The increased brightness and reduced mercury consumption is achieved by replacing the phosphor layer of a conventional lamp with a layer of the four-phosphor mixture layer over the UV alumina pre-coat layer. In particular, the lamps used to obtain the 100-hour photometry results shown in Table 2 were F40T12, which are straight tubular lamps having a length of 4 feet. The raw phosphor weight used in the conventional CWX lamps was approximately 6.5±0.3 g. By contrast, the weight of the four-phosphor mixture layer 210 is considerably lower, such as approximately 5.0±0.2 g. Thus, the inventive lamps have a phosphor weight of approximately 1.2 to 1.3 grams per foot. The weight of the alumina pre-coat layer 200 is approximately 250 mg.
Conventional 4 ft CWX lamps are manufactured with approximately 15-40 mg of mercury. By contrast, the inventive CWX lamps with the four phosphor mixture having a length of 4 ft and a lamp life of 20,000 hours, require less than 15 mg, namely approximately 3 mg to 8 mg for lamps having a length of 8 feet or less, such as approximately 4.4 mg of mercury for 4 foot lamps, and still maintain high lumens output as listed in table 2, namely approximately 2650 lumens. Thus, the inventive lamps have approximately 1.0 to 1.1 mg of mercury per foot.
The increased light output and reduced mercury consumption are due to the superior components of the phosphor 210, as well as the UV pre-coat layer 200 which reduces the interaction of mercury ions with the glass envelope 105 and reflects the UV rays more efficiently back into the phosphor layer 210 to improve utilization of the phosphor and enhance visible light production.
While the present invention has been described in particular detail, it should also be appreciated that numerous modifications are possible within the intended spirit and scope of the invention. In interpreting the appended claims it should be understood that:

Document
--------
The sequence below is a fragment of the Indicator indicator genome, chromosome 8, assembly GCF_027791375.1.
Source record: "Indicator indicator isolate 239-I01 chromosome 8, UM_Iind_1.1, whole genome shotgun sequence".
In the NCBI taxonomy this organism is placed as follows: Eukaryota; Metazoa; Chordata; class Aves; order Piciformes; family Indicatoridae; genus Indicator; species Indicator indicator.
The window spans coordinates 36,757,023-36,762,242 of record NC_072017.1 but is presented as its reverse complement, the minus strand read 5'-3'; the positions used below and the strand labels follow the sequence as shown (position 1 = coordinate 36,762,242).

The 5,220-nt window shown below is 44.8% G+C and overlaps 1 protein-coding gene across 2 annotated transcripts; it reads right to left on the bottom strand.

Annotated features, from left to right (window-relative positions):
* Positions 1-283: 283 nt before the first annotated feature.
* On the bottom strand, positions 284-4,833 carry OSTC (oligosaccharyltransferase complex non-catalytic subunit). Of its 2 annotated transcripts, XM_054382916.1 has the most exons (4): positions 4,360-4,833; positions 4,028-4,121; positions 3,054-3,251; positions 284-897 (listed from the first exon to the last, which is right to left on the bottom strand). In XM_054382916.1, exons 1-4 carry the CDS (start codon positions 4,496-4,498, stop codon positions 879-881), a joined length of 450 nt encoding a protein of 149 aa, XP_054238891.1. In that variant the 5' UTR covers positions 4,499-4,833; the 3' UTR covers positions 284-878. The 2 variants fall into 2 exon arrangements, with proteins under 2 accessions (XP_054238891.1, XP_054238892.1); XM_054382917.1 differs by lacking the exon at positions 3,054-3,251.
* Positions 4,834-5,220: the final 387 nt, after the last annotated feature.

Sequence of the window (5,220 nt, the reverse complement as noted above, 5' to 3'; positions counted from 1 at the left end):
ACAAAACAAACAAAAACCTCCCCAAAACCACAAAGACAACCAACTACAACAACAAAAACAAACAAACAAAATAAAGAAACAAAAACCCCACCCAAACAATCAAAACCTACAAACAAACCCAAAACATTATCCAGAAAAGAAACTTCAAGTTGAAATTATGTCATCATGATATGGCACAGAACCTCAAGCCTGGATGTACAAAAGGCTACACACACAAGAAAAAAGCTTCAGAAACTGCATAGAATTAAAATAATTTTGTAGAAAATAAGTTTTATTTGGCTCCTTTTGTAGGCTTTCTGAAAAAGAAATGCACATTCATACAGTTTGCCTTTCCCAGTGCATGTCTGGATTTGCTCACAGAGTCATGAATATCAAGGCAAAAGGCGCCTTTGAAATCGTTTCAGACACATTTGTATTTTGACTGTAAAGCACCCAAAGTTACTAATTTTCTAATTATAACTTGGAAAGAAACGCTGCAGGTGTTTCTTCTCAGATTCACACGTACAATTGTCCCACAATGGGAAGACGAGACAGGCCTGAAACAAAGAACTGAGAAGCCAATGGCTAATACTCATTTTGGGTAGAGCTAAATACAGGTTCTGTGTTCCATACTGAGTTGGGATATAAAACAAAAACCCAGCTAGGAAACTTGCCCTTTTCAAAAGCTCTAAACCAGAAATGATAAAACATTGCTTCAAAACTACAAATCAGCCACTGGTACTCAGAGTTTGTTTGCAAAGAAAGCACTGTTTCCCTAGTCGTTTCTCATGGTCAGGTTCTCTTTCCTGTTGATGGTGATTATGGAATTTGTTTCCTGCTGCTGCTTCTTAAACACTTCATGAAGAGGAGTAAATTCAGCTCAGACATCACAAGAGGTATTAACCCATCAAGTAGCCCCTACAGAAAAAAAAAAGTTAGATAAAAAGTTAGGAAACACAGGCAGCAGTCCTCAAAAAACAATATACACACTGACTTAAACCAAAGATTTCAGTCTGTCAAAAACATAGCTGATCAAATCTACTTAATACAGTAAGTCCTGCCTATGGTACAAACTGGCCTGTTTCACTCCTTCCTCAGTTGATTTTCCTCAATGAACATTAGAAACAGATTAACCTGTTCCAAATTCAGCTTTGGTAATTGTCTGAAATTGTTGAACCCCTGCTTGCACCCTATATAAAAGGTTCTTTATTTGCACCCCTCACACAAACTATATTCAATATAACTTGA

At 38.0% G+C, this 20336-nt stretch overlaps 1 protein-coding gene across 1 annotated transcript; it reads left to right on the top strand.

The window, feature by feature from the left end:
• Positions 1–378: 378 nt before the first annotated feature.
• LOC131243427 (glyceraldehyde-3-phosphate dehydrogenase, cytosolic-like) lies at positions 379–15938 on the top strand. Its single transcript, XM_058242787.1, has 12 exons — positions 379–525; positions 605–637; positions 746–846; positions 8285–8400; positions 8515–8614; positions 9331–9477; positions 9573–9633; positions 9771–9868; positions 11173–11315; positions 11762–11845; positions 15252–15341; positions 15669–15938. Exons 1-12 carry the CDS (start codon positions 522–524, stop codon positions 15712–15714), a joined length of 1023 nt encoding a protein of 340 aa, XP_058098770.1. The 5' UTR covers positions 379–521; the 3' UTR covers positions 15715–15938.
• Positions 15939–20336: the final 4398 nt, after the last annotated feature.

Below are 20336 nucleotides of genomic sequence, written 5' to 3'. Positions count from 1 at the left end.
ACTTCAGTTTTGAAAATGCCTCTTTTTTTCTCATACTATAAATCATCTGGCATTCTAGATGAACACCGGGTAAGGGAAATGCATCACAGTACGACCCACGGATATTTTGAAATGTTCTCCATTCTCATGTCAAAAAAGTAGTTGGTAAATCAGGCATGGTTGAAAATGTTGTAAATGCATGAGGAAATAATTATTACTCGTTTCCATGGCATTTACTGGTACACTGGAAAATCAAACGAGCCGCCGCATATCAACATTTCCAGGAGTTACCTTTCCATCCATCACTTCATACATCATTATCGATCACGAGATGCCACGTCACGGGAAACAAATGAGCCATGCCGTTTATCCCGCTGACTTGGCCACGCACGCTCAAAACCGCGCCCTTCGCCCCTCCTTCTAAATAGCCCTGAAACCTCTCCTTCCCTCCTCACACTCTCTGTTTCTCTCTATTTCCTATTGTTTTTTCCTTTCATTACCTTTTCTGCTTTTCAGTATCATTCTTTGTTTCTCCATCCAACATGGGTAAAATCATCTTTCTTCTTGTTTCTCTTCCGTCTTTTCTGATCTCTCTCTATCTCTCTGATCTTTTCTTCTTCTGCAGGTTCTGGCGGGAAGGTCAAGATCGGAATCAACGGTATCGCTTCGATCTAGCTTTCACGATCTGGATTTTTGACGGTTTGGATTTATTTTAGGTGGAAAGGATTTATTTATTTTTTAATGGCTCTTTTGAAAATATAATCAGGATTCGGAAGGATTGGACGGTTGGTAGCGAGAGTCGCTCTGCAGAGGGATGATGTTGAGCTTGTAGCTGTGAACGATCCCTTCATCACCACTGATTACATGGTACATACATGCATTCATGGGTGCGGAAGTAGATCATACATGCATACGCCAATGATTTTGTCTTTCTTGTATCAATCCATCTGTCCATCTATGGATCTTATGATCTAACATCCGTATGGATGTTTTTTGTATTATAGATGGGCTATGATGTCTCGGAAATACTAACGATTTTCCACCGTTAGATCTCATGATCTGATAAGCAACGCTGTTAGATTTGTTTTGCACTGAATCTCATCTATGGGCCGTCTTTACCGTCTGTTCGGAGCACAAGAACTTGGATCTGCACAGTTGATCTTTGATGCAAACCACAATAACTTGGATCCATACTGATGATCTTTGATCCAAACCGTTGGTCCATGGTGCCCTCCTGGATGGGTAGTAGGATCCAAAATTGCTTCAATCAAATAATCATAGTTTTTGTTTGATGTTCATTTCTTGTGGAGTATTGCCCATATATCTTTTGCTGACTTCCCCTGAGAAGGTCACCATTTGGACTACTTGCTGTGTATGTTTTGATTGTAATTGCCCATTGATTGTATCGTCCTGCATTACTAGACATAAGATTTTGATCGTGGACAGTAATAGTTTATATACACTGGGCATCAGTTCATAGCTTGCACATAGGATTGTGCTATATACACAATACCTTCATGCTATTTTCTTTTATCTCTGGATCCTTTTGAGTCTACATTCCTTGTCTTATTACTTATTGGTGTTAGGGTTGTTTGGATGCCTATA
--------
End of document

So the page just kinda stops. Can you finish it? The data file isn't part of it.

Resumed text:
a) the word “comprising” does not exclude the presence of other elements than those listed in a claim;
b) the word “consisting” excludes the presence of other elements than those listed in a claim;
c) the word “a” or “an” preceding an element does not exclude the presence of a plurality of such elements.
d) any reference signs in the claims do not limit their scope; and
e) several “means” may be represented by the same item of hardware or software implemented structure or function.
|Cited Patent||Filing date||Publication date||Applicant||Title|
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|US4357559 *||Mar 17, 1980||Nov 2, 1982||General Electric Company||Fluorescent lamp utilizing phosphor combination|
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|US5869927 *||Feb 8, 1996||Feb 9, 1999||Matsushita Electronics Corporation||Fluorescent lamp with a mixed layer containing phosphor and metal oxide|
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|Citing Patent||Filing date||Publication date||Applicant||Title|
|US8415869||Sep 23, 2011||Apr 9, 2013||General Electric Company||Fluorescent lamp with underlying yttrium vanadate phosphor layer and protective phosphor layer|
|US8446085||Sep 23, 2011||May 21, 2013||General Electric Company||Fluorescent lamp with zinc silicate phosphor and protective phosphor layer|
|U.S. Classification||313/486, 313/485, 313/484, 313/487, 252/301.60S, 252/301.40F, 252/301.60R|
|Jun 26, 2001||AS||Assignment|
Owner name: KONINKLIJKE PHILIPS ELECTRONICS N.V., NETHERLANDS
Free format text: ASSIGNMENT OF ASSIGNORS INTEREST;ASSIGNOR:CARTER, BRETT A.;REEL/FRAME:011971/0438
Effective date: 20010625
|Aug 6, 2007||REMI||Maintenance fee reminder mailed|
|Jan 27, 2008||LAPS||Lapse for failure to pay maintenance fees|
|Mar 18, 2008||FP||Expired due to failure to pay maintenance fee|
Effective date: 20080127